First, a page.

- Restaurants are still adapting their menus with alternative leafy greens such as spinach, arugula and iceberg lettuce following the romaine lettuce recall, but prices for these greens are rising quickly, according to Bloomberg. Sales of romaine lettuce had already slipped 12% in he U.S. before the recall, tapping out at $47 million in the four week period that ended Nov. 3.
- The Food and Drug Administration has tied the recent round of E. coli contaminated romaine lettuce to suppliers in central and northern California. The agency is working with suppliers in Florida and Arizona to bring uncontaminated romaine lettuce back into the supply chain following a broad recall, according to Nation’s Restaurant News.
- The FDA also is working with suppliers to create a labeling system that will contain harvest dates and source locations to better keep track of where lettuce is coming from.
Even though the source of the latest outbreak has been traced to a specific region, the investigation is ongoing, and romaine has not yet been put back into the supply chain. And with increased demand for other greens, alternative lettuce varieties aren’t necessarily easy to come by either. The Habit Burger has been making menu adjustments daily depending on supply and plan to do so through the week, the company told Nation's Restaurant News.
Panera, Chipotle and Wendy’s likely felt the biggest short-term impact from the recall since they have a lot of romaine on their menus compared to other large chains, BTIG restaurant analyst Peter Saleh told Bloomberg. California-based salad chain Sweetgreen took all of its spring mix and romaine lettuce off its menu until more information was known, impacting 90 locations.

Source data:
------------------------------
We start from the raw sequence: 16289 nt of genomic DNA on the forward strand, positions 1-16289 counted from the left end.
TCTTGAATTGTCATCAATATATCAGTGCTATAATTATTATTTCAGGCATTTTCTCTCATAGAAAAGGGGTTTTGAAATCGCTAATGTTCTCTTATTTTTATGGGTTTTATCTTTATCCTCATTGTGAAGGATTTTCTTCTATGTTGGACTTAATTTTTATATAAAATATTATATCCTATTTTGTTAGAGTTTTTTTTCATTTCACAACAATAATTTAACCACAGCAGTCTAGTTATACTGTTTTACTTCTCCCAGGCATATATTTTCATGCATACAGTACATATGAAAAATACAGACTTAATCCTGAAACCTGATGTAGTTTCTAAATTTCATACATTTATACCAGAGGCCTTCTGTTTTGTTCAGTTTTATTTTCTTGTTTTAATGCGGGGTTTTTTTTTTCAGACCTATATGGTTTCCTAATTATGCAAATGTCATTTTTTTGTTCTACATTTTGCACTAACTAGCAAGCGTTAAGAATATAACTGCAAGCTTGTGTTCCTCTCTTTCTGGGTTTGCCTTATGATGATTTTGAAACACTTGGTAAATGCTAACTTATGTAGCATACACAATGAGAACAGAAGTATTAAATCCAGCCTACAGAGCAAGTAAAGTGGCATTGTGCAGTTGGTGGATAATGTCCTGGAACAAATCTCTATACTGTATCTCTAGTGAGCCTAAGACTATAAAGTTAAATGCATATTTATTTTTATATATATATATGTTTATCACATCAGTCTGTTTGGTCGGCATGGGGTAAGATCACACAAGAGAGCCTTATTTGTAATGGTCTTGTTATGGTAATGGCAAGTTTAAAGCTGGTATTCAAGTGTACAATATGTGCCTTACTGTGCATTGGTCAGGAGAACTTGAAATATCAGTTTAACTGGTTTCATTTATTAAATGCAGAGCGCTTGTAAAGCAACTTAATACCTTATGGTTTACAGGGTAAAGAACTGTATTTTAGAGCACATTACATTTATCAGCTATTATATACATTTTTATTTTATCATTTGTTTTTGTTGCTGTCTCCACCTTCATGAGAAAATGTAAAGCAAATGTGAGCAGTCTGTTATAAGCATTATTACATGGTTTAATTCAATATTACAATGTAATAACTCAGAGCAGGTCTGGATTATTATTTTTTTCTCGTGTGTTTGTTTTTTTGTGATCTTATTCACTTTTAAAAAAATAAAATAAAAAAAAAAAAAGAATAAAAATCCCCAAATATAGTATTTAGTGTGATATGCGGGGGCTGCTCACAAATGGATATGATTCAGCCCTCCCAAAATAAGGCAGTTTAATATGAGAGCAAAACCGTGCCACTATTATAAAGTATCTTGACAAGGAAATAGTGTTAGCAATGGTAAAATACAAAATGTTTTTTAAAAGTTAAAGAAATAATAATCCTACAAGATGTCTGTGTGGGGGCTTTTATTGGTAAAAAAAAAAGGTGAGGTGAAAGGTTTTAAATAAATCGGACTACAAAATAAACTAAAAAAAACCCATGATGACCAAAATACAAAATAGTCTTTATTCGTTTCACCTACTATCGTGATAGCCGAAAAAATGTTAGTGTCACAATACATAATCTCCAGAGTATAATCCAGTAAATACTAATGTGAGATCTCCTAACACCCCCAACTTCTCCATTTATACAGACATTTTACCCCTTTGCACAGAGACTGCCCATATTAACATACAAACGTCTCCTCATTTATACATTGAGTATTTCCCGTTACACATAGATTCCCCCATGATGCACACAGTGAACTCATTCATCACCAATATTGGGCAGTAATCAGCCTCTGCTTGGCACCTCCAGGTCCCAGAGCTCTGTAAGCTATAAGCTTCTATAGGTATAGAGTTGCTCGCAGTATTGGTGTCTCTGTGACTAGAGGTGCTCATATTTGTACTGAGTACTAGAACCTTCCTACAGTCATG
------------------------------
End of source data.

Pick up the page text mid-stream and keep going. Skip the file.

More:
Wendy’s has responded by making salads and sandwiches using iceberg lettuce, according to Bloomberg. Panera also has been substituting its menu after it initially pulled all but one of its salads after the recall was issued. Habit Burger is using iceberg and red and green leaf lettuce for some items, including salads. Caesar salads have been tabled at Wendy’s and Habit Burger until further notice.
The fallout of the latest scare will likely be short-lived, with most customers just forgoing salad concepts until the all-clear is given.
“You probably won’t see much of an impact in the numbers for the vast majority of the companies,” BTIG's Saleh told Bloomberg.
Restaurants would be wise to prepare for more broad alerts in the future until the FDA and suppliers can more accurately trace outbreaks. Consumers are demanding more fresh, local ingredients, which can mean that individual stores across restaurant chains are using different suppliers — making it difficult for companies to track produce.
But the FDA does have a plan. In addition to working with the produce industry to voluntarily label romaine lettuce, the agency hired Walmart’s senior vice president of Food Safety, Frank Yiannas, to look into a computerized system that can better track produce from farm to table.
New plans to label romaine also could help restaurants avoid lawsuits. During the last outbreak in spring, which was traced to Yuma County, Arizona, 25 Panera customers got sick, but the source was difficult to trace since the restaurant’s supplier got its romaine from multiple locations. Panera was one of the largest restaurants to get hit by lawsuits following the outbreak in spring.
Foodborne illnesses can be costly for restaurants, with fines and legal expenses reaching up to $1.9 million for fast food restaurants and up to $2.1 million for fast casual restaurants. Restaurants serving fresh ingredients will need improved contingency plans in the future to better react to food contamination and adapt menus to keep customers coming in the door.